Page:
I have not thought it necessary in the present revision to make the numerous typographical rectifications which would have been required in the margin of every page, and also in many of the references, to remove the traces of an unimportant error of one in the numbering of the speeches from 249 (on p. 180), which ought to be 248, onwards to the end of the play.—1863.

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SCENE, during a great part of the Play, at Rome; afterwards at Sardis; and near Philippi.


SCENE I.-Rome. A Street.

Enter FLAVIUS, MARULLUS, and a Rabble of CITIZENS.

1. Flav. Hence; home, you idle creatures, get you home; Is this a holiday? What! know you not,

Being mechanical, you ought not walk,

Upon a labouring day, without the sign

Of your profession?-Speak, what trade art thou?

1 Cit. Why, Sir, a carpenter.

Mar. Where is thy leather apron, and thy rule? What dost thou with thy best apparel on ?—

You, Sir; what trade are you?

2 Cit. Truly, Sir, in respect of a fine workman, I am but, as you would say, a cobbler.

Mar. But what trade art thou? Answer me directly.

6. 2 Cit. A trade, Sir, that, I hope, I may use with a safe conscience; which is, indeed, Sir, a mender of bad soles.


Mar. What trade, thou knave? thou naughty knave, what trade? 8. 2 Cit. Nay, I beseech you, Sir, be not out with me: yet if you be out, Sir, I can mend you.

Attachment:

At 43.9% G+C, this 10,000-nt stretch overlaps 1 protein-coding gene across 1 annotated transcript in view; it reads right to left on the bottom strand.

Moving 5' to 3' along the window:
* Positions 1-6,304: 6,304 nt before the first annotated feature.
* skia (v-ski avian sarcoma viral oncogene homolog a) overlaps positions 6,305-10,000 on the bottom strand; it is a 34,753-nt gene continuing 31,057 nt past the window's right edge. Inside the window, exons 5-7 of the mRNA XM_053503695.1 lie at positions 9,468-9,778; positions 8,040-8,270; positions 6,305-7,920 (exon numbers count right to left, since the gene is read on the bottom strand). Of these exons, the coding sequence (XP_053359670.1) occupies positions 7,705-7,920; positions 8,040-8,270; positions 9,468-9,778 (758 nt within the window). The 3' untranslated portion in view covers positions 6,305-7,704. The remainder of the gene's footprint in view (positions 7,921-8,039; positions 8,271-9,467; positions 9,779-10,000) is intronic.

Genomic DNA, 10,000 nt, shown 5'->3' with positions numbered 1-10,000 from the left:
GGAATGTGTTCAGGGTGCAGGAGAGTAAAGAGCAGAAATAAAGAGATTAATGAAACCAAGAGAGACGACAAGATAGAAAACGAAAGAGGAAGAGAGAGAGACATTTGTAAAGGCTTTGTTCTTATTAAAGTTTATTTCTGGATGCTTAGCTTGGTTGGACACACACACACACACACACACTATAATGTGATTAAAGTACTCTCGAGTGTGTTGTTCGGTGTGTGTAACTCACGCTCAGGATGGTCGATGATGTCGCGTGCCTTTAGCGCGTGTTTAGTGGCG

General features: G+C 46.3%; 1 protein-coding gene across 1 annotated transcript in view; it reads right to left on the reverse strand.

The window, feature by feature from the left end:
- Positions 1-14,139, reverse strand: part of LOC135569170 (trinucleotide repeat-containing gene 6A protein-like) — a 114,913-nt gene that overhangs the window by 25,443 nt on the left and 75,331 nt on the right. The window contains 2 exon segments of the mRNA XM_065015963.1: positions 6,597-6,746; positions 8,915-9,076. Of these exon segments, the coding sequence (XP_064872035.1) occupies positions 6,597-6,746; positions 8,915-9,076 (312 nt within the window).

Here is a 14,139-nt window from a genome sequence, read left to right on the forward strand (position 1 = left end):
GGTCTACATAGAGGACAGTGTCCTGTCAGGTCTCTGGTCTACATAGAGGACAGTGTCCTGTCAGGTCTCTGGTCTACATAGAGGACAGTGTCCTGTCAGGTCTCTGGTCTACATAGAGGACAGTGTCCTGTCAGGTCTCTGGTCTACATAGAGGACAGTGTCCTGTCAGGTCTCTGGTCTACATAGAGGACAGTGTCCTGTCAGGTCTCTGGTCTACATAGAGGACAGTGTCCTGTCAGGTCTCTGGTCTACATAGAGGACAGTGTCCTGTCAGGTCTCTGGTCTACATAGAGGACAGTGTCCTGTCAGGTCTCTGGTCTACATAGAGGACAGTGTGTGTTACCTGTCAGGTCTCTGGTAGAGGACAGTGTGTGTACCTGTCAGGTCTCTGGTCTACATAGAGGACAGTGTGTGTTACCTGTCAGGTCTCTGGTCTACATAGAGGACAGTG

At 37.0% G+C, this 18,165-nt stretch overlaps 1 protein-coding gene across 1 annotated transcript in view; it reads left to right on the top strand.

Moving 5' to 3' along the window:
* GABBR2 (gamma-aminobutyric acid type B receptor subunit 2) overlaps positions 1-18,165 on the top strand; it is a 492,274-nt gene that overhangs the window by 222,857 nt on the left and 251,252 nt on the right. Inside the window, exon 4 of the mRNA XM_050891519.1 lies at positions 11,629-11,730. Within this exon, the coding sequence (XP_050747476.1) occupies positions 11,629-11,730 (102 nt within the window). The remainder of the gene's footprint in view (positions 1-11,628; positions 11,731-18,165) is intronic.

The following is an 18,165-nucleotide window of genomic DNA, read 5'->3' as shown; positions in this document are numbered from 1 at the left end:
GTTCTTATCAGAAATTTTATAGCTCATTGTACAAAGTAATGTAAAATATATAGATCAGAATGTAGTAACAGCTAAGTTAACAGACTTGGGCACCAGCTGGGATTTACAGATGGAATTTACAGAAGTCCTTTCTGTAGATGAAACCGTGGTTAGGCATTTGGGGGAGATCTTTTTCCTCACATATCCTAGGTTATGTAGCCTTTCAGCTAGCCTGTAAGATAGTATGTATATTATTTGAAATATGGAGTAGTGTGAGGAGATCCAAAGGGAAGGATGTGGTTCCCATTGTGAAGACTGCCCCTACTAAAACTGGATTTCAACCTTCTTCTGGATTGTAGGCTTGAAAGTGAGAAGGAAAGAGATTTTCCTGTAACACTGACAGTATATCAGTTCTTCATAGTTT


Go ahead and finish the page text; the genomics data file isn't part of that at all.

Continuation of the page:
9. Mar. What mean'st thou by that? Mend me, thou saucy fellow ? 2 Cit. Why, Sir, cobble you.

Flav. Thou art a cobbler, art thou?

12. 2 Cit. Truly, Sir, all that I live by is, with the awl: I meddle with no tradesman's matters, nor women's matters, but with awl. I am, indeed, Sir, a surgeon to old shoes; when they are in great danger, I recover them. As proper men as ever trod upon neat's leather have gone upon my handiwork.

Flav. But wherefore art not in thy shop to-day?

Why dost thou lead these men about the streets?

2 Cit. Truly, Sir, to wear out their shoes, to get myself into more work. But, indeed, Sir, we make holiday to see Cæsar, and to rejoice in his triumph.

15. Mar. Wherefore rejoice? What conquest brings he home? What tributaries follow him to Rome,

To grace in captive bonds his chariot wheels?

You blocks, you stones, you worse than senseless things!

O, you hard hearts, you cruel men of Rome,

Knew you not Pompey? Many a time and oft
Have you climbed up to walls and battlements,
To towers and windows, yea, to chimney-tops,
Your infants in your arms, and there have sat
The live-long day, with patient expectation,
To see great Pompey pass the streets of Rome :
And, when you saw his chariot but appear,
Have you not made an universal shout,
That Tiber trembled underneath her banks,
To hear the replication of your sounds
Made in her concave shores?

And do you now put on your best attire ?
And do you now cull out a holiday?